Thursday, June 23, 2022

On The Origin of the Genes of Viruses - 18

Acquiring DNA
In virology, the acquisition of genomes has many nomenclature problems.

One "LUCY problem" ("this was followed by arguments for splitting the wealth of specimens into different species given the wide range of variation") is endemic to genetic analysis of all sorts.

I guess "LUCY goosy" could be just another way of saying "some things never change it would seem":

"Since at least the 17th century (and mostly because of Newton), natural scientists have stopped using formal or final causes to explain natural phenomena ... except in biology. This was first pointed out by Colin Pittendrigh (Pittendrigh, C. S. Behavior and Evolution) (ed. by A. Rose and G. G. Simpson), Yale University Press, 1958), who coined the term "teleonomy" to refer to the kind of teleological phenomena observed in biological processes."
...

"The modern evolutionary synthesis is a 20th-century union of ideas from several biological specialties which provides a widely accepted account of evolution. It is also referred to as the new synthesis, the modern synthesis, the evolutionary synthesis, millennium synthesis and the neo-Darwinian synthesis."

"The synthesis, produced between 1936 and 1947, reflects the consensus about how evolution proceeds. The previous development of population genetics, between 1918 and 1932, was a stimulus, as it showed that Mendelian genetics was consistent with natural selection and gradual evolution. The synthesis is still, to a large extent, the current paradigm in evolutionary biology."

"The modern synthesis solved difficulties and confusions caused by the specialisation and poor communication between biologists in the early years of the 20th century."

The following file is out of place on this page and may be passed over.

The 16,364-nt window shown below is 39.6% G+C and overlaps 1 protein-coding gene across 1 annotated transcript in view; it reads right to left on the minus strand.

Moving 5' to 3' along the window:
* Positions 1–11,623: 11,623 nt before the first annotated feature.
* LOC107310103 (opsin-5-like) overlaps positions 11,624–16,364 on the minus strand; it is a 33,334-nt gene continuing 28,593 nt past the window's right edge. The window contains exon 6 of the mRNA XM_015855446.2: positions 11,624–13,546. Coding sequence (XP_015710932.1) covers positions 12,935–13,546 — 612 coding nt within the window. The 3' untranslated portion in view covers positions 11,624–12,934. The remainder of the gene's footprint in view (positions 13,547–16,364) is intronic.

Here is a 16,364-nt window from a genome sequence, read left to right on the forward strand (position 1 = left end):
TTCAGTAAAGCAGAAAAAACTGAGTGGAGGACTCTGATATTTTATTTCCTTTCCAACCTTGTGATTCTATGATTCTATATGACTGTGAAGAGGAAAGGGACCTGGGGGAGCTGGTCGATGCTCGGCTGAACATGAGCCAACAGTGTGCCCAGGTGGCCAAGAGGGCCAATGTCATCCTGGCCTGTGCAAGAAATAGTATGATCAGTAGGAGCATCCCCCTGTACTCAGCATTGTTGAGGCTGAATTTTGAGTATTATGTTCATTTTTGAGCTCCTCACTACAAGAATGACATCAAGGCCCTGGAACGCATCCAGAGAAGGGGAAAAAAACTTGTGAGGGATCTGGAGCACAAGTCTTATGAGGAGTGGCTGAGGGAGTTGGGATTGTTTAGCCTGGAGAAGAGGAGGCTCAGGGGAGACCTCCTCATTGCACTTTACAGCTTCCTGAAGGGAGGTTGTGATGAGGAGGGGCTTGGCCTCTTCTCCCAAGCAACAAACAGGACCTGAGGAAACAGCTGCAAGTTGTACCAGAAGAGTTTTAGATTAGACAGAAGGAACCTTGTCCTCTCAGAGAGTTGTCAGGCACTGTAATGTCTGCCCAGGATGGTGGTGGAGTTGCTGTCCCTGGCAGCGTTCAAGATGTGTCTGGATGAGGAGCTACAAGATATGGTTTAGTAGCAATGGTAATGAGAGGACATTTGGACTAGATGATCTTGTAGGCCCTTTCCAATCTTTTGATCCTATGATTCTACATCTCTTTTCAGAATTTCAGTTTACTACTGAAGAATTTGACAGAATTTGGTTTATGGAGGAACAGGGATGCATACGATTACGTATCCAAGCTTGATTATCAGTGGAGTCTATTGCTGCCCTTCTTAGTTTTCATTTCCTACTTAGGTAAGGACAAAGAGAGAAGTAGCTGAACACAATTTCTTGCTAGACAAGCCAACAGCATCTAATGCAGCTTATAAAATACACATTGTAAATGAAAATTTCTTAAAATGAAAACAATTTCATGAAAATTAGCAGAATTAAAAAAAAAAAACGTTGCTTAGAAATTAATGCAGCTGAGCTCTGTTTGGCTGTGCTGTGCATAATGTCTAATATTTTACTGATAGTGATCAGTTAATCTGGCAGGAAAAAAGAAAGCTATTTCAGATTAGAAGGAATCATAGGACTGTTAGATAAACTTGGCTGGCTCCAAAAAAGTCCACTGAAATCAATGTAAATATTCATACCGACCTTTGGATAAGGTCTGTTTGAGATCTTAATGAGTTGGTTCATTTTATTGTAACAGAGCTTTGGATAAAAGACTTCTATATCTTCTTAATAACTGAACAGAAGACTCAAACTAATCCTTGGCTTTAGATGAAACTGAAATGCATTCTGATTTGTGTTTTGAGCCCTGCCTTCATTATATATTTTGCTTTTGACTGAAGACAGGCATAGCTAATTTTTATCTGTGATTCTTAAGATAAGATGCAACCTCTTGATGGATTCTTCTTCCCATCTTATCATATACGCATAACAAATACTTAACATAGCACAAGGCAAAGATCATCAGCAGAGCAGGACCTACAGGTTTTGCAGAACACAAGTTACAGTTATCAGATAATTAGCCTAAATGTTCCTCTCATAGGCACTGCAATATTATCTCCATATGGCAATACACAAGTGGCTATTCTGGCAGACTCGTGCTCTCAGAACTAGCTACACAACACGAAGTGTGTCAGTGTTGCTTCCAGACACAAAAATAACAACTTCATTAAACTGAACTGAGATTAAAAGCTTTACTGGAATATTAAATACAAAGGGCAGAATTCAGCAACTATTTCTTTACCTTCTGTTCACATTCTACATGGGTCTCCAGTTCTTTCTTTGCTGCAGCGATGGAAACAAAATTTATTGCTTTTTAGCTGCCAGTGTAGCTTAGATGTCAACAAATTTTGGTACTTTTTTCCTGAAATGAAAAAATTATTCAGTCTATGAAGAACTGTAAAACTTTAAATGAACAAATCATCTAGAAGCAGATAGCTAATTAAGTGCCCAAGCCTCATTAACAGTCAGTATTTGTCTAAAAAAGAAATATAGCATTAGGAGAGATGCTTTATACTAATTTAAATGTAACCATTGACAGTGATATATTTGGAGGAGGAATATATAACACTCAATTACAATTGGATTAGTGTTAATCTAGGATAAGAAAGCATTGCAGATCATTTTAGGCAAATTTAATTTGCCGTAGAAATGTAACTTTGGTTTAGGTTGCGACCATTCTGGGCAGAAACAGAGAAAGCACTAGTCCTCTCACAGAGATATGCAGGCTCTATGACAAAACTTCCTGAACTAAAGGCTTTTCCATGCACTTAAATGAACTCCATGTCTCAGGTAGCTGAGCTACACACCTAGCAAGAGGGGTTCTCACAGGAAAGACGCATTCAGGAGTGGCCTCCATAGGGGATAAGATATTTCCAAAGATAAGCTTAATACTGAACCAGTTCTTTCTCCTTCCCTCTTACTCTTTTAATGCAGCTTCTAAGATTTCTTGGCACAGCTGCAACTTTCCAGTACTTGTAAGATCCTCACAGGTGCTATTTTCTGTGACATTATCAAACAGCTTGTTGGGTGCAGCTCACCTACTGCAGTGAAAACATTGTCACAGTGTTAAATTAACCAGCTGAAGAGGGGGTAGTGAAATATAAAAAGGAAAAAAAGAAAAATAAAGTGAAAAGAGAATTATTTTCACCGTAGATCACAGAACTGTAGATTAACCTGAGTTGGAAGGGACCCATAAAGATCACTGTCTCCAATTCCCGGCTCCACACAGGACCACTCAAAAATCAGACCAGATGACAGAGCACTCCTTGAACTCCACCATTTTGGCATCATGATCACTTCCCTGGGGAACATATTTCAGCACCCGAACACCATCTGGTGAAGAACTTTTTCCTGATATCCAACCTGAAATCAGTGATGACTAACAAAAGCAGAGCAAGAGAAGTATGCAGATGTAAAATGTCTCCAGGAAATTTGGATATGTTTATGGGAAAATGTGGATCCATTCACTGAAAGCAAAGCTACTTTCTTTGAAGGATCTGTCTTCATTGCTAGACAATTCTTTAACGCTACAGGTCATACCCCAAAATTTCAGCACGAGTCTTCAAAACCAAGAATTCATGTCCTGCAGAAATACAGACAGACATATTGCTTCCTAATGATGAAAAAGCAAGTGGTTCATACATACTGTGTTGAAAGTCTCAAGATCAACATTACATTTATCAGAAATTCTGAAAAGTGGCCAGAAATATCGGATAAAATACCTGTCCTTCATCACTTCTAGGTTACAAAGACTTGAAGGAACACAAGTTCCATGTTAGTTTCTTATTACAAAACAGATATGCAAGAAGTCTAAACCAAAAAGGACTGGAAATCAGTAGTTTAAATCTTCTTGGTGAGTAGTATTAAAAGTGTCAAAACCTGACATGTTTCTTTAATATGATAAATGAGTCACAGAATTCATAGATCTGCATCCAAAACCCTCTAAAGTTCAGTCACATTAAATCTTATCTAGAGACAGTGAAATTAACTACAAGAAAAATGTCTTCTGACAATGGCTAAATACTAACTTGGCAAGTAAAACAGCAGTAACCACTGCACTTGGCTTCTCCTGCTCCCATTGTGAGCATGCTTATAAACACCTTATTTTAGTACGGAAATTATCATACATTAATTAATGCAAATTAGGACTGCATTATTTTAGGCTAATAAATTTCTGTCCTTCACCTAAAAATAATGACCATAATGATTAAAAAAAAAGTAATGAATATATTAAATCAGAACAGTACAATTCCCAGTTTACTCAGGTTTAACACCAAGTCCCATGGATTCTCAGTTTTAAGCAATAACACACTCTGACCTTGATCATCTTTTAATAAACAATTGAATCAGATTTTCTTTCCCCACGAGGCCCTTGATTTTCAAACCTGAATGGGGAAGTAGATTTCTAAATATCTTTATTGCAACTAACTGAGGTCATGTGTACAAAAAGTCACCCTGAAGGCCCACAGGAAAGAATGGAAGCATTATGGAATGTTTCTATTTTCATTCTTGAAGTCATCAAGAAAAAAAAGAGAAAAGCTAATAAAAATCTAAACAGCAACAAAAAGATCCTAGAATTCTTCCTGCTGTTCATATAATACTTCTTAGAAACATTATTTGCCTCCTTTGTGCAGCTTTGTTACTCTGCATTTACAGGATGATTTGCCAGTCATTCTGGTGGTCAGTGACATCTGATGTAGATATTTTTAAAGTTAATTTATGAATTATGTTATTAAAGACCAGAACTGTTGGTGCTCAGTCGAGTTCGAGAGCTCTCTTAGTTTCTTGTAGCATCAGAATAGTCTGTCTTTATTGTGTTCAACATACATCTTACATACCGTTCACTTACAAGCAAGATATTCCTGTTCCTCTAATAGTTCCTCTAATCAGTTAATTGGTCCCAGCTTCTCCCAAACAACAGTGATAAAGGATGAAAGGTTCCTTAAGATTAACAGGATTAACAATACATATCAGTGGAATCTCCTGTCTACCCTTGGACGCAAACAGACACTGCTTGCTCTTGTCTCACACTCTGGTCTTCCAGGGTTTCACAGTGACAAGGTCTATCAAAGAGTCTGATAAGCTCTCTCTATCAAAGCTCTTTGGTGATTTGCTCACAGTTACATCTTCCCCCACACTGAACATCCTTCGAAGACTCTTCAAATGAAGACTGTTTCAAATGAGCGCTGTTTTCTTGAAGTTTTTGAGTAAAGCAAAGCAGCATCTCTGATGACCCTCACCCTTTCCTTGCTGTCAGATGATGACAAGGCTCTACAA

(On The Origin of the Genes of Viruses - 17). In other words ("Since at least the 17th century"), since at least January 1, 1601 to December 31, 1700.

I say that because among other things:

"At least six small alternative-frame open reading frames (ORFs) overlapping well-characterized SARS-CoV-2 genes have been hypothesized to encode accessory proteins. Researchers have used different names for the same ORF or the same name for different ORFs, resulting in erroneous homological and functional inferences.

(Conflicting and ambiguous names ... in the SARS-CoV-2 genome). There are several reasons for the phenomena, besides inferior nomenclature practices:

"1) technicians improperly collected otherwise good samples, 
2) technicians were given bad samples,
3) chemicals damaged the host cell causing chimeric hosts and/or viruses,
4) proton tunneling caused a mutation,
5) natural change took place."

(On The Origin Of The Home Of COVID-19 - 31). We should also note that if the host bacteria is not known it adds to the problem:

"Easy to see though, plaque as­says for counting phages do not work if ... the host bacteria are ... not known."

 (Polony Method, emphasis added). Time after time the SARS-CoV-2 host cell/microbe is never mentioned ... instead the meta-host ("host of the host") is mentioned (e.g. human, mink, bat, etc.).